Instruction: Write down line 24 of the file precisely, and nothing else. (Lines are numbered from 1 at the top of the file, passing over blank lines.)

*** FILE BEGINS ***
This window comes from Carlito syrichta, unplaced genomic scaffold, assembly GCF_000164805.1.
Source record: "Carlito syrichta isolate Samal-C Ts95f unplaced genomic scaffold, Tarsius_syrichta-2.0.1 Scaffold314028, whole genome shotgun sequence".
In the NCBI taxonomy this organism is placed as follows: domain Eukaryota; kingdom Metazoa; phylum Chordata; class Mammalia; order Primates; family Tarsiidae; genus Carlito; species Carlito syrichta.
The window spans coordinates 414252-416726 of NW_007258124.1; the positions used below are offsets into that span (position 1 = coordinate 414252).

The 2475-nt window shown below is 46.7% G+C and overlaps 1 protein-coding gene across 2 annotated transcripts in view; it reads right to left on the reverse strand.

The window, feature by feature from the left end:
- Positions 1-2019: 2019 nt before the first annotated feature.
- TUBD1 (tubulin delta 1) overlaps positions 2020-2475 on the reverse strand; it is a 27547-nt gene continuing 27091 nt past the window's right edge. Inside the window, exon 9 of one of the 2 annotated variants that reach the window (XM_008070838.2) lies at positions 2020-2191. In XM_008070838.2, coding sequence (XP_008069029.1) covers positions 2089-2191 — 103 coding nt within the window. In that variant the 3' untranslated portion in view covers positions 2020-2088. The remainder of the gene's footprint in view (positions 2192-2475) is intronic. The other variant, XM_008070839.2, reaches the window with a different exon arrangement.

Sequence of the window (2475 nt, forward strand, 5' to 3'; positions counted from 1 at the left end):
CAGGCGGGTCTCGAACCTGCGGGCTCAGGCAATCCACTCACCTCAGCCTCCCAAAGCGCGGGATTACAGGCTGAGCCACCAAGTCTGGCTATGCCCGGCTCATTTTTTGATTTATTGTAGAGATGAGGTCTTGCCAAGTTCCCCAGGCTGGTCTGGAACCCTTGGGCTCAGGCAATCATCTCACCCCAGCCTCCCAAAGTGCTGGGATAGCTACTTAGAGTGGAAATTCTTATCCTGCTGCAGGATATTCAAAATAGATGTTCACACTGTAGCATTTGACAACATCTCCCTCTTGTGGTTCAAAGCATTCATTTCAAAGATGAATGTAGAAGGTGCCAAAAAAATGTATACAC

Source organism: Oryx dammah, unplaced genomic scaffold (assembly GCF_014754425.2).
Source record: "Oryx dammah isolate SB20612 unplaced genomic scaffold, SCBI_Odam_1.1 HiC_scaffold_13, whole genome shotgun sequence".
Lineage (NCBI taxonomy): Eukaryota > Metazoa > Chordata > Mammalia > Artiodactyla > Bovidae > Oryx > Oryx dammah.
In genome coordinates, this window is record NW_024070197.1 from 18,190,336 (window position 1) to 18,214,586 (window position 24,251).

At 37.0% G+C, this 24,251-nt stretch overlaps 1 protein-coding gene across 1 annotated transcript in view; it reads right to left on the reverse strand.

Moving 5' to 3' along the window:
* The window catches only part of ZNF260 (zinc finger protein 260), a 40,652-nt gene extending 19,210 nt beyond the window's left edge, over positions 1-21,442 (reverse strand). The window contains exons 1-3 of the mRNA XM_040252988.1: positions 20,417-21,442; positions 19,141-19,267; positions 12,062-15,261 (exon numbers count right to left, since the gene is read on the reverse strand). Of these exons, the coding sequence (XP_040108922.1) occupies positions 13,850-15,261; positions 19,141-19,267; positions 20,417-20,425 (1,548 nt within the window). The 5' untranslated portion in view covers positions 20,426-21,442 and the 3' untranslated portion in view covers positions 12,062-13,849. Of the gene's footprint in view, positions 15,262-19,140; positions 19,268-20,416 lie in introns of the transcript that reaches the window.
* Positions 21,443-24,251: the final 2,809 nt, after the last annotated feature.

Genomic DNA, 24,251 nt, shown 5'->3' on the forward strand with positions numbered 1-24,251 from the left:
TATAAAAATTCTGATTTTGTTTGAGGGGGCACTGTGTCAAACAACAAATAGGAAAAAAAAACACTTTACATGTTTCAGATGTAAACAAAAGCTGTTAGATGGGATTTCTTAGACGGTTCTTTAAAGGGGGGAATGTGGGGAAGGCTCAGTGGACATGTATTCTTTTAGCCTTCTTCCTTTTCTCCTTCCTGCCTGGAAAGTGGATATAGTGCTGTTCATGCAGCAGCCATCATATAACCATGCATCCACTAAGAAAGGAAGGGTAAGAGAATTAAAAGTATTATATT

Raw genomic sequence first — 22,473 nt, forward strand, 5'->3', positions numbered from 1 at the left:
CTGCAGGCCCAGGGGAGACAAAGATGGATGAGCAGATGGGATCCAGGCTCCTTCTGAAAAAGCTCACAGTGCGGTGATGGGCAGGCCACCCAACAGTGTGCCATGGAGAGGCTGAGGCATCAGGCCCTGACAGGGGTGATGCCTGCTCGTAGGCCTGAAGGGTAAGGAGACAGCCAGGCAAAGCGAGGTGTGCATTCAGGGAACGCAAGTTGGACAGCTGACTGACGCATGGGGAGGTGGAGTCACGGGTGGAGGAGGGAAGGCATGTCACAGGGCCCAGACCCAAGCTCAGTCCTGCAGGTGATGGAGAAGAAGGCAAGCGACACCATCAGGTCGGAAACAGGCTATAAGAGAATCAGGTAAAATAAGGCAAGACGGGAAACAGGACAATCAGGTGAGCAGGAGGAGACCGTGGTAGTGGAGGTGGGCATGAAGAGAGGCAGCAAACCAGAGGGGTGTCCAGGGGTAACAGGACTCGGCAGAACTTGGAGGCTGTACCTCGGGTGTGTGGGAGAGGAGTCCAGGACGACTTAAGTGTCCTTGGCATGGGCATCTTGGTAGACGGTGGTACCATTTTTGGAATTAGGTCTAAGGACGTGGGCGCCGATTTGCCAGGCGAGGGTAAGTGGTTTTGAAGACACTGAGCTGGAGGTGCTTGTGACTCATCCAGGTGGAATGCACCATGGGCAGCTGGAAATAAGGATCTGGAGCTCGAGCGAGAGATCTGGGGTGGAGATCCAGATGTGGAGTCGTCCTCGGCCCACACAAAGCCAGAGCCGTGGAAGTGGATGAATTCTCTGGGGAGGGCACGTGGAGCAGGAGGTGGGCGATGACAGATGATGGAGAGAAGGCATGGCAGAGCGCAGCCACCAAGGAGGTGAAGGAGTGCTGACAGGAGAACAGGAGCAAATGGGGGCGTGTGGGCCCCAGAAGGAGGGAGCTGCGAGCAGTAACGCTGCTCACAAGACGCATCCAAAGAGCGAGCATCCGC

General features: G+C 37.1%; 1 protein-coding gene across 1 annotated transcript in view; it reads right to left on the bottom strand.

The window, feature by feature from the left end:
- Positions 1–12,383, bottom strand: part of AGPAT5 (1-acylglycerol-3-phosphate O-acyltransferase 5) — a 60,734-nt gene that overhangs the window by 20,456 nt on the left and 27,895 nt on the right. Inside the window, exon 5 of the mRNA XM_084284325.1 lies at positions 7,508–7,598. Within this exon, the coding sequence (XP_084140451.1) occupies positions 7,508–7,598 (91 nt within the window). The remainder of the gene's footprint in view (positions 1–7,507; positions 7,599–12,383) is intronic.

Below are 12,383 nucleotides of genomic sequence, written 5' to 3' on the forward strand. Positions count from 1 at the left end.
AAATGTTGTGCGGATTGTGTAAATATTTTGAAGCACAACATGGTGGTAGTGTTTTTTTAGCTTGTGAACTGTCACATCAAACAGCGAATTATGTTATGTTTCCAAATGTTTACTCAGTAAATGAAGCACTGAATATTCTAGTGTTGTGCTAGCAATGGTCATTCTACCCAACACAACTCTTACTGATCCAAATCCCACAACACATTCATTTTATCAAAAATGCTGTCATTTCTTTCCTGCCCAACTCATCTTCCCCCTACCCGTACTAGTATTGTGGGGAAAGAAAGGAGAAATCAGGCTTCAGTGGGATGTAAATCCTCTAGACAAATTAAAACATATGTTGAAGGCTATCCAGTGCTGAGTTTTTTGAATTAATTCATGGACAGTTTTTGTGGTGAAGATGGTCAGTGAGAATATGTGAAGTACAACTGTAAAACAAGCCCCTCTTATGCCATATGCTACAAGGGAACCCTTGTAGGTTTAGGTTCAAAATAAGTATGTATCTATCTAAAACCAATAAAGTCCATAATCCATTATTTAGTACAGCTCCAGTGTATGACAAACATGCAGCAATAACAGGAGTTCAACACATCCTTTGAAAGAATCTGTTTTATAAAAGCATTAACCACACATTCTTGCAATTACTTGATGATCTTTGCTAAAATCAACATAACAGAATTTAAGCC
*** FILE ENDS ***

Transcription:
The window, feature by feature from the left end: